Ten Commandments for a proper relationship between religion & politics
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Based on Ten Commandments by David Saperstein and revised by Brent Walker
June 1, 2008
1. Thou shalt offer an explanation to the electorate about how your religious beliefs shape your views on the issues, but never justify policy only on religious beliefs.
2. Thou shalt discuss your views on policy and legal issues that directly affect religion and religious liberty.
3. Thou shalt feel free to use religious language to explain how your beliefs would affect your ability to perform in elected office
4. Thou shalt feel free to discuss the role religion plays in shaping your values, character and worldview.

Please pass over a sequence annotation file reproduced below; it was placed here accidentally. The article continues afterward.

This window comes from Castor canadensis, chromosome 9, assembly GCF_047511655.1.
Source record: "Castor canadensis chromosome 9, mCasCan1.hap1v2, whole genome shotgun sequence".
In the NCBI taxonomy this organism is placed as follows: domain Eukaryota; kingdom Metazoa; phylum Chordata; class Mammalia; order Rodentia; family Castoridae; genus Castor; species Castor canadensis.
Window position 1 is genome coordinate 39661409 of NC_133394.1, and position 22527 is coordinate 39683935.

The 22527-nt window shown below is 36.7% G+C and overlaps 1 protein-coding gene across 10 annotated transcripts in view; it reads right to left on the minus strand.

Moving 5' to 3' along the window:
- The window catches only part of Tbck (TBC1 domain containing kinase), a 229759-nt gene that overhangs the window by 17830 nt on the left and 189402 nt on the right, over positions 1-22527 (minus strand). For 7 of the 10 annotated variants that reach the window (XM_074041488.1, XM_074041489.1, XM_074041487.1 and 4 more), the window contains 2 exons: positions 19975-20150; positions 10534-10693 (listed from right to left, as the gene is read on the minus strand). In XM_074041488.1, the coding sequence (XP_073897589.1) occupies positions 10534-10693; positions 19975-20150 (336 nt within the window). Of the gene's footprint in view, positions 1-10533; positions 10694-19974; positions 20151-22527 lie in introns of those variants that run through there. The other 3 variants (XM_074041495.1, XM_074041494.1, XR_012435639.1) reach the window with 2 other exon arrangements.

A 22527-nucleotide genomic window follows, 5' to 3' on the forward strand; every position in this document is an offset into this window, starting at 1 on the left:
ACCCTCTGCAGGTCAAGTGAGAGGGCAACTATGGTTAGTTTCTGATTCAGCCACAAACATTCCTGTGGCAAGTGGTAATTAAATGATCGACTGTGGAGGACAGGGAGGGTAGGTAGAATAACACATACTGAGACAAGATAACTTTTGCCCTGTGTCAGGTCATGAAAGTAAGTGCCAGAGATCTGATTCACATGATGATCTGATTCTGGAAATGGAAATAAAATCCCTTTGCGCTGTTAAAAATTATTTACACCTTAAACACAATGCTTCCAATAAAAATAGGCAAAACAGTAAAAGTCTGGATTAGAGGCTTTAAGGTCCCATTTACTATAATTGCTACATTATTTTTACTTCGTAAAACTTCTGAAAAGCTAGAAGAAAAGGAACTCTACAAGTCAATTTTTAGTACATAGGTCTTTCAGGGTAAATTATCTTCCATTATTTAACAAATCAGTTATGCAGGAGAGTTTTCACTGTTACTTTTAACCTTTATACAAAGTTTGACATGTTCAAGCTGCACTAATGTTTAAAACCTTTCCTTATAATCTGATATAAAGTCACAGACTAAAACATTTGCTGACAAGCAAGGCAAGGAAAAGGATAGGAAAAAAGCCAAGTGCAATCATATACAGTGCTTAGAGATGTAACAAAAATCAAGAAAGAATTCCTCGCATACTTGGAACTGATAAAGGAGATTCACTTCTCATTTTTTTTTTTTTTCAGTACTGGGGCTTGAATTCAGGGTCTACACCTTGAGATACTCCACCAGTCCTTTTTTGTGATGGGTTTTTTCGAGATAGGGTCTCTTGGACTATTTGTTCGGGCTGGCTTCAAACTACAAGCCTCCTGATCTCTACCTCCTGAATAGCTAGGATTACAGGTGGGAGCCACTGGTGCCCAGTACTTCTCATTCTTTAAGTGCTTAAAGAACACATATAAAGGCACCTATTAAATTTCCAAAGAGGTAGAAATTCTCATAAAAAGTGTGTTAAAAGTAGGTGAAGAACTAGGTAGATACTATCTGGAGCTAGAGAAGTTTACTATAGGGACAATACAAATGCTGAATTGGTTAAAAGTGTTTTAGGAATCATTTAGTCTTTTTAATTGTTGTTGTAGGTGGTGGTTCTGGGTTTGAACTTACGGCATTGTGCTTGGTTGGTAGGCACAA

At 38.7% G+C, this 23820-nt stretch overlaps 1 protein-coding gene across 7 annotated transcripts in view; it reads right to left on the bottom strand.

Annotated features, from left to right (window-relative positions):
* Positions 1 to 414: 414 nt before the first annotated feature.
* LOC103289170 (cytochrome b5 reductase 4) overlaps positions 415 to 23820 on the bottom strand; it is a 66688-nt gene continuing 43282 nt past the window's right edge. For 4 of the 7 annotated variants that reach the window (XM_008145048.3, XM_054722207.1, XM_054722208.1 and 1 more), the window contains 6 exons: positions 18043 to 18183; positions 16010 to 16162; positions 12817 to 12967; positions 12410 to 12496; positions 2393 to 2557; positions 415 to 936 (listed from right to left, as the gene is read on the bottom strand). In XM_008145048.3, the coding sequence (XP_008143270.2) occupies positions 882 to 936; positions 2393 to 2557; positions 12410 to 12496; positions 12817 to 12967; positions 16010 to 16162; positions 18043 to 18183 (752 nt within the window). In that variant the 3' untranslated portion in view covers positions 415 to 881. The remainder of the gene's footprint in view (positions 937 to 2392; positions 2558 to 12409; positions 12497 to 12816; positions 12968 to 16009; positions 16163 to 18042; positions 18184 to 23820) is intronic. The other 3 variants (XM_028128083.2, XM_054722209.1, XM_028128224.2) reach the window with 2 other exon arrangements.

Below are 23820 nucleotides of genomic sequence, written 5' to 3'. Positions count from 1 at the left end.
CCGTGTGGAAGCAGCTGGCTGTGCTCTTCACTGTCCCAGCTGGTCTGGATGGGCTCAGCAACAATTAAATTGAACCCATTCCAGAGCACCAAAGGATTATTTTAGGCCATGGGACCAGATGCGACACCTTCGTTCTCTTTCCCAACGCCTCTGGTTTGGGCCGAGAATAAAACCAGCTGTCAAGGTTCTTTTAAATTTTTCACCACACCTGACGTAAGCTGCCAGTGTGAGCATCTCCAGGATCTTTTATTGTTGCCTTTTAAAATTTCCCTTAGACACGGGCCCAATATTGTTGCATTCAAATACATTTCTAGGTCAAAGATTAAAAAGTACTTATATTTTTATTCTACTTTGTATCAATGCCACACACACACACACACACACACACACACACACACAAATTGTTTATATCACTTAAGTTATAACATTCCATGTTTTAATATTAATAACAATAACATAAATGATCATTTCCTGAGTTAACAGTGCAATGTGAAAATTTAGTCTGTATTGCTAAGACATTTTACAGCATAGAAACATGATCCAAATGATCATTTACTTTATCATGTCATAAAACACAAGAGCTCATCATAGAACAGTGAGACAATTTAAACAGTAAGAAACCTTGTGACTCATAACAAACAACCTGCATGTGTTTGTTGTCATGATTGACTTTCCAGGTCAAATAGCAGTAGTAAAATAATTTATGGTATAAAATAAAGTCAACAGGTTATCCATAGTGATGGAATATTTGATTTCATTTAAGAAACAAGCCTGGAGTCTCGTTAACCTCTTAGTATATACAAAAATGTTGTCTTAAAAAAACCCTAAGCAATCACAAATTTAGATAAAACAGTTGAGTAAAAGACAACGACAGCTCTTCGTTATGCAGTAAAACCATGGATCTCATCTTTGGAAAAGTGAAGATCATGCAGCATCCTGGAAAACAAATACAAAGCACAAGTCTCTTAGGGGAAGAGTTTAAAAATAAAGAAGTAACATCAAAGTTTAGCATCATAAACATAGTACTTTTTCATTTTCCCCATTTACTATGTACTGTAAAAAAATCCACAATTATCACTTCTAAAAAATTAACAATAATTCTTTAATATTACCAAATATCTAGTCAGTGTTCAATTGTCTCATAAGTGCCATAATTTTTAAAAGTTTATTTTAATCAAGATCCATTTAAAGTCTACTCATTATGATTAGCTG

5. Thou shalt minimize the use of divisive and exclusive religious language.
For political campaigns and parties:
6. Thou shalt not seek to organize partisan supporters in houses of worship but should respect their sacred spaces.
For religious groups and leaders:
7. Thou shalt not use religious authority, threats or discipline to coerce the political decisions of candidates and American citizens.
8. Thou shalt not base your votes on a candidate’s religious beliefs or practices.
9. Thou shalt not blame candidates for isolated, out of context, statements of their pastors and spiritual advisers.
10. Thou shalt never, explicitly or implicitly, suggest that there is a religious test for holding office.